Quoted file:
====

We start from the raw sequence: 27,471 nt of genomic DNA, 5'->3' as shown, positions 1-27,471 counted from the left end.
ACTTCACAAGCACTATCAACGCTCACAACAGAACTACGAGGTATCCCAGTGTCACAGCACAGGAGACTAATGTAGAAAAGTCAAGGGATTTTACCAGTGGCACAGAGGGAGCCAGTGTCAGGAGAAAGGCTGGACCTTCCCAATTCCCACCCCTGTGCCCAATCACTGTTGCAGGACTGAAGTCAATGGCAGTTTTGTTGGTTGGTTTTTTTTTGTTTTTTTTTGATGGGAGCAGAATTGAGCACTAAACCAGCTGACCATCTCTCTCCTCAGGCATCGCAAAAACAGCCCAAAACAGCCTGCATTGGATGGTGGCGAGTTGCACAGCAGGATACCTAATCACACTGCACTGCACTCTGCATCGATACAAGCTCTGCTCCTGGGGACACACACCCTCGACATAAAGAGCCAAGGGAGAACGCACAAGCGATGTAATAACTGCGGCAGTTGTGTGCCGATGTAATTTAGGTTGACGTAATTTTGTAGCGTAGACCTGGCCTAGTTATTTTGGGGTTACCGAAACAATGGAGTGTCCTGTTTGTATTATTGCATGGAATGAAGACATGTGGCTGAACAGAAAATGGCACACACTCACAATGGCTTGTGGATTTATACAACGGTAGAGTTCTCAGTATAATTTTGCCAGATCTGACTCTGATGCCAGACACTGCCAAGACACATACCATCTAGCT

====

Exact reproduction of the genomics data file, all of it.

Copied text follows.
We start from the raw sequence: 27,471 nt of genomic DNA, 5'->3' as shown, positions 1-27,471 counted from the left end.
ACTTCACAAGCACTATCAACGCTCACAACAGAACTACGAGGTATCCCAGTGTCACAGCACAGGAGACTAATGTAGAAAAGTCAAGGGATTTTACCAGTGGCACAGAGGGAGCCAGTGTCAGGAGAAAGGCTGGACCTTCCCAATTCCCACCCCTGTGCCCAATCACTGTTGCAGGACTGAAGTCAATGGCAGTTTTGTTGGTTGGTTTTTTTTTGTTTTTTTTTGATGGGAGCAGAATTGAGCACTAAACCAGCTGACCATCTCTCTCCTCAGGCATCGCAAAAACAGCCCAAAACAGCCTGCATTGGATGGTGGCGAGTTGCACAGCAGGATACCTAATCACACTGCACTGCACTCTGCATCGATACAAGCTCTGCTCCTGGGGACACACACCCTCGACATAAAGAGCCAAGGGAGAACGCACAAGCGATGTAATAACTGCGGCAGTTGTGTGCCGATGTAATTTAGGTTGACGTAATTTTGTAGCGTAGACCTGGCCTAGTTATTTTGGGGTTACCGAAACAATGGAGTGTCCTGTTTGTATTATTGCATGGAATGAAGACATGTGGCTGAACAGAAAATGGCACACACTCACAATGGCTTGTGGATTTATACAACGGTAGAGTTCTCAGTATAATTTTGCCAGATCTGACTCTGATGCCAGACACTGCCAAGACACATACCATCTAGCT